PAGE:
Playing the Game

If you aren’t in the running for lawyership in London, this may not be the most interesting post (sorry! come back later!!). For those of you who are interested, you may proceed.

This whole training contract business is such drama.

You spend hours, days, months filling out crazy applications online that include such relevant information as your 8th grade algebra results, a time you worked well in a group and why oh why you just love the law so much that you want to do law forever and ever amen. All of this at least two years in advance of your actual start date.

When you finally get an almighty coveted training contract, you feel like a mad superstar.

But then you start working… and the universe (a.k.a. senior lawyers/partners) put you back in your place, usually in the form of bundling documents, printing, stapling or making amendments to documents all.night.long.

There isn’t much you can do about that but smile/nod/cry at home (and obviously get the best work you can from the more reasonable people in the team, duh).

But when it comes to trainee-on-trainee drama…. watch out.

Over the course of the two years, there is so much pressure and drama – a lot of which is either self-inflicted or inflicted withinย the trainee intake. This should not be the case, and is not always the case, depending on the group of trainees. My intake of trainees isย the bee’s knees. While everyone has different areas of interest, we all get along just swell. There may be some imminent distancing between some over the next couple of months as we approach qualification (a.k.a. the legal hunger games) but I have a pretty good feeling that my amazing group of trainees will be just fine (and everyone will have a job offer… somewhere).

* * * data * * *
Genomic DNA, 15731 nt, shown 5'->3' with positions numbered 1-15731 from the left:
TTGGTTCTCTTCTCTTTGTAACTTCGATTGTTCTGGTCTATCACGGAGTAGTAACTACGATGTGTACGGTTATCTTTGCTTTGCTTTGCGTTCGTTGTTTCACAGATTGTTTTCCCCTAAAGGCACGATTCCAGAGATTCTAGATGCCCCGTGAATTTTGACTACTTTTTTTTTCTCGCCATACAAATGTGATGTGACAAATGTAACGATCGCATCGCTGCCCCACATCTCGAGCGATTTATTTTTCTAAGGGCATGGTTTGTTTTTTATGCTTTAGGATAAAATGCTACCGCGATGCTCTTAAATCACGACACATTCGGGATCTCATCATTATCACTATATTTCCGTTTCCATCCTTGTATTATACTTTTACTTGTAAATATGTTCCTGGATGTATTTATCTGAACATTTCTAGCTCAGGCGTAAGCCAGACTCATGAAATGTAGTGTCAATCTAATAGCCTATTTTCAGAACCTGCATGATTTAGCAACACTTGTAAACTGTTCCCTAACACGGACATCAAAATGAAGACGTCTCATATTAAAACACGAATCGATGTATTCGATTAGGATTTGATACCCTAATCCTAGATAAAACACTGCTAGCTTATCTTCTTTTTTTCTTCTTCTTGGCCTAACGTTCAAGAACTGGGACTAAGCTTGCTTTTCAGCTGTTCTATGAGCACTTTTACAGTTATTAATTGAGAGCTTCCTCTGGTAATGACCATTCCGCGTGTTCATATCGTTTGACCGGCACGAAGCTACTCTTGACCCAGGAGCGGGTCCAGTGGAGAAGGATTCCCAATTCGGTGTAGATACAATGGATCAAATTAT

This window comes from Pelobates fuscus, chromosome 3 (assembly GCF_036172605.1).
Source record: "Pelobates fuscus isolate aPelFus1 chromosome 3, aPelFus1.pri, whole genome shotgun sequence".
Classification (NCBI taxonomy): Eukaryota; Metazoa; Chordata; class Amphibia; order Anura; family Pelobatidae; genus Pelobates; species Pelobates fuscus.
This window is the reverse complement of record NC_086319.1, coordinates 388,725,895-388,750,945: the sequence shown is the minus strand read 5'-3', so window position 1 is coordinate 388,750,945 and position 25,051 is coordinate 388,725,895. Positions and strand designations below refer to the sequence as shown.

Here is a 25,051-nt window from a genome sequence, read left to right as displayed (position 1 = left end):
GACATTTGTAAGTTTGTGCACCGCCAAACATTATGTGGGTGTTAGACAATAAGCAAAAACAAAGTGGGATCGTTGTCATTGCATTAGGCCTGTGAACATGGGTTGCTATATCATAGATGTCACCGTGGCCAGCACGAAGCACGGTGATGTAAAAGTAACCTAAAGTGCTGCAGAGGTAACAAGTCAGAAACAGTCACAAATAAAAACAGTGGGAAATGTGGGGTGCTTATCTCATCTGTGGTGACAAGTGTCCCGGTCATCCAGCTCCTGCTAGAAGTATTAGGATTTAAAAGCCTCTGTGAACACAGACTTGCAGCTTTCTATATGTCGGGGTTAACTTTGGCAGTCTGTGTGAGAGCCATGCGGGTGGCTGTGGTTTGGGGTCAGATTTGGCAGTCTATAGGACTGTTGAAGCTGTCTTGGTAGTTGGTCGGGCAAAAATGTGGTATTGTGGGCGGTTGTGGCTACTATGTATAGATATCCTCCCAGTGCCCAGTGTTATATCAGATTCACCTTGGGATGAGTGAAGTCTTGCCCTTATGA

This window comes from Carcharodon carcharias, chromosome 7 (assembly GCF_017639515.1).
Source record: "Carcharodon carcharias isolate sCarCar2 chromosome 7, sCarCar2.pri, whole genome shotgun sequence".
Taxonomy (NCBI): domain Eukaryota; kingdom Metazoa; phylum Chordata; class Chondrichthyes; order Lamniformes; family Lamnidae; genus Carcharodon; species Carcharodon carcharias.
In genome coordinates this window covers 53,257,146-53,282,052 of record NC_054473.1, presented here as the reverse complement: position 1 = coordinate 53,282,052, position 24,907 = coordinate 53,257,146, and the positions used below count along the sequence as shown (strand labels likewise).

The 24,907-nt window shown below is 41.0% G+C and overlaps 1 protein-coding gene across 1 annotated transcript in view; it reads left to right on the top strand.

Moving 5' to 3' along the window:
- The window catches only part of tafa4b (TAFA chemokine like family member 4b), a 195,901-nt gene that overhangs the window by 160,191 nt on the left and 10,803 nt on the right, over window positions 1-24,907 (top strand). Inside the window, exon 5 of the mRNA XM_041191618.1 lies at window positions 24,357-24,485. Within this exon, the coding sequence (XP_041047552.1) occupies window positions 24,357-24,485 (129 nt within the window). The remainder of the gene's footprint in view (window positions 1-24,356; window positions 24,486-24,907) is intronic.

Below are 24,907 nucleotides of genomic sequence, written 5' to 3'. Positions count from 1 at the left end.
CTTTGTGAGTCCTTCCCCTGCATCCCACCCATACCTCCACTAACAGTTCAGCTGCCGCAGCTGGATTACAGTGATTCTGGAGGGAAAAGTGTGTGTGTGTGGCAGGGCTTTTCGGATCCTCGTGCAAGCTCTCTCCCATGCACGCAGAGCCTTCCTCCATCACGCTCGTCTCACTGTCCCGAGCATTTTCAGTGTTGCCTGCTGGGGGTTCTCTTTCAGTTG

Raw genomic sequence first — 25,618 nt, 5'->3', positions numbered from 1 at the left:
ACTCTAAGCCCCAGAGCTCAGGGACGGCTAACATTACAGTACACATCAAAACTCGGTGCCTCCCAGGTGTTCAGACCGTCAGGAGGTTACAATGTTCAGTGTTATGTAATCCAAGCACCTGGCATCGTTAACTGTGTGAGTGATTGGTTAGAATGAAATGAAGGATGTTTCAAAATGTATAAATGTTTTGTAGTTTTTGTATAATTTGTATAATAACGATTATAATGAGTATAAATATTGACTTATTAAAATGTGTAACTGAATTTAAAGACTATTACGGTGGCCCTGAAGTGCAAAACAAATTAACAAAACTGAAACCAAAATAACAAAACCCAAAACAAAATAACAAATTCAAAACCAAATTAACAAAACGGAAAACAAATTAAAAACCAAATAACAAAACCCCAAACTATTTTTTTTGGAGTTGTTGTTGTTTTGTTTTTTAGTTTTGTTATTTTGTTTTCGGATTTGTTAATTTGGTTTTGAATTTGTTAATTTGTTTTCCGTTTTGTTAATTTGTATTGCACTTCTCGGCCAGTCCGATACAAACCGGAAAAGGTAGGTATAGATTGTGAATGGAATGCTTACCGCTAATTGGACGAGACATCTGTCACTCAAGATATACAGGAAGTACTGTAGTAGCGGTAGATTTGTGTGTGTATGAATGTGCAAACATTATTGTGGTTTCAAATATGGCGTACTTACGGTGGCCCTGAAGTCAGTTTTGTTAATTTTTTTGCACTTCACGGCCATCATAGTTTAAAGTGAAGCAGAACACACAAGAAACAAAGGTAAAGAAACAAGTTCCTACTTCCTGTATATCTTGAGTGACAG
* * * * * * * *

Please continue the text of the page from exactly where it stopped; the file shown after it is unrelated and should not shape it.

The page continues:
(On the plus side, I am out of the running already so I get to stay friends with everyone!)

But not all trainee groups are the same. Some are cutthroat, competitive, exclusive, backstabbing d-bags who pretend to be friendly but are willing toย throw you in front of the first double-decker they see coming. These types of trainees are to be avoided… at all costs… like the plague – they are game-players and someone will eventually see through all the B.S. –ย you can bet that the more experienced trainees and junior lawyers do – for sure.

Now, don’t get me wrong – I love a little competition… but by default, the whole training contract is competitive so there is no need to go heating it up and causing drama where there doesn’t need to be any. So for all of you current trainees or future trainees – keep your friends close and don’t give into the game playing and drama that surrounds seat changes and qualification. You shouldn’t be making major professional decisions under the influence of middle-school-esque drama… so don’t.

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